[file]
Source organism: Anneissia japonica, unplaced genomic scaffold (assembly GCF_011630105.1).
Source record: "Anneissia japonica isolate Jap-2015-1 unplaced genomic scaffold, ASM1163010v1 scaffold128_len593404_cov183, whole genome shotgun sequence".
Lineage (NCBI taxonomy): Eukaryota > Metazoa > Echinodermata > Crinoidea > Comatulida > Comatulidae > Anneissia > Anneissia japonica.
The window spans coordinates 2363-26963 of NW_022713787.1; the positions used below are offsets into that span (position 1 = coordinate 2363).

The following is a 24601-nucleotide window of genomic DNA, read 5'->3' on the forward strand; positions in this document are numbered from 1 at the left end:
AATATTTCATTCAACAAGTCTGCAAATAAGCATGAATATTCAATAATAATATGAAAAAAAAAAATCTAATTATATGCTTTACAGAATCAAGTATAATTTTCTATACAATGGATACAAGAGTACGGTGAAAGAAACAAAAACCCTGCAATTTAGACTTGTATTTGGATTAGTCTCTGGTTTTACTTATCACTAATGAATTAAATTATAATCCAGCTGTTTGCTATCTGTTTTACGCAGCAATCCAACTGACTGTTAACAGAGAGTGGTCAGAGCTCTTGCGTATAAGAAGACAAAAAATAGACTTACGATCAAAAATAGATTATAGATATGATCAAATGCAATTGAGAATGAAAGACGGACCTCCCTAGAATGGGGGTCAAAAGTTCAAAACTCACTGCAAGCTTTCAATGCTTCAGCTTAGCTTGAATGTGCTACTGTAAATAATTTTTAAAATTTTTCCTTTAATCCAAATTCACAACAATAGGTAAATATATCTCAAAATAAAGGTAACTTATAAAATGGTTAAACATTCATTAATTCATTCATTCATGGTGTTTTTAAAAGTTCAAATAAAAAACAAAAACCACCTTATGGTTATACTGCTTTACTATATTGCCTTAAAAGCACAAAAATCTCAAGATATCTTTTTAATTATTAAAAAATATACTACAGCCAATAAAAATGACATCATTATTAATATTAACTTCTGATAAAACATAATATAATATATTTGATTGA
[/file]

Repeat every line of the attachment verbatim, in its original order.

Source organism: Anneissia japonica, unplaced genomic scaffold (assembly GCF_011630105.1).
Source record: "Anneissia japonica isolate Jap-2015-1 unplaced genomic scaffold, ASM1163010v1 scaffold128_len593404_cov183, whole genome shotgun sequence".
Lineage (NCBI taxonomy): Eukaryota > Metazoa > Echinodermata > Crinoidea > Comatulida > Comatulidae > Anneissia > Anneissia japonica.
The window spans coordinates 2363-26963 of NW_022713787.1; the positions used below are offsets into that span (position 1 = coordinate 2363).

The following is a 24601-nucleotide window of genomic DNA, read 5'->3' on the forward strand; positions in this document are numbered from 1 at the left end:
AATATTTCATTCAACAAGTCTGCAAATAAGCATGAATATTCAATAATAATATGAAAAAAAAAAATCTAATTATATGCTTTACAGAATCAAGTATAATTTTCTATACAATGGATACAAGAGTACGGTGAAAGAAACAAAAACCCTGCAATTTAGACTTGTATTTGGATTAGTCTCTGGTTTTACTTATCACTAATGAATTAAATTATAATCCAGCTGTTTGCTATCTGTTTTACGCAGCAATCCAACTGACTGTTAACAGAGAGTGGTCAGAGCTCTTGCGTATAAGAAGACAAAAAATAGACTTACGATCAAAAATAGATTATAGATATGATCAAATGCAATTGAGAATGAAAGACGGACCTCCCTAGAATGGGGGTCAAAAGTTCAAAACTCACTGCAAGCTTTCAATGCTTCAGCTTAGCTTGAATGTGCTACTGTAAATAATTTTTAAAATTTTTCCTTTAATCCAAATTCACAACAATAGGTAAATATATCTCAAAATAAAGGTAACTTATAAAATGGTTAAACATTCATTAATTCATTCATTCATGGTGTTTTTAAAAGTTCAAATAAAAAACAAAAACCACCTTATGGTTATACTGCTTTACTATATTGCCTTAAAAGCACAAAAATCTCAAGATATCTTTTTAATTATTAAAAAATATACTACAGCCAATAAAAATGACATCATTATTAATATTAACTTCTGATAAAACATAATATAATATATTTGATTGA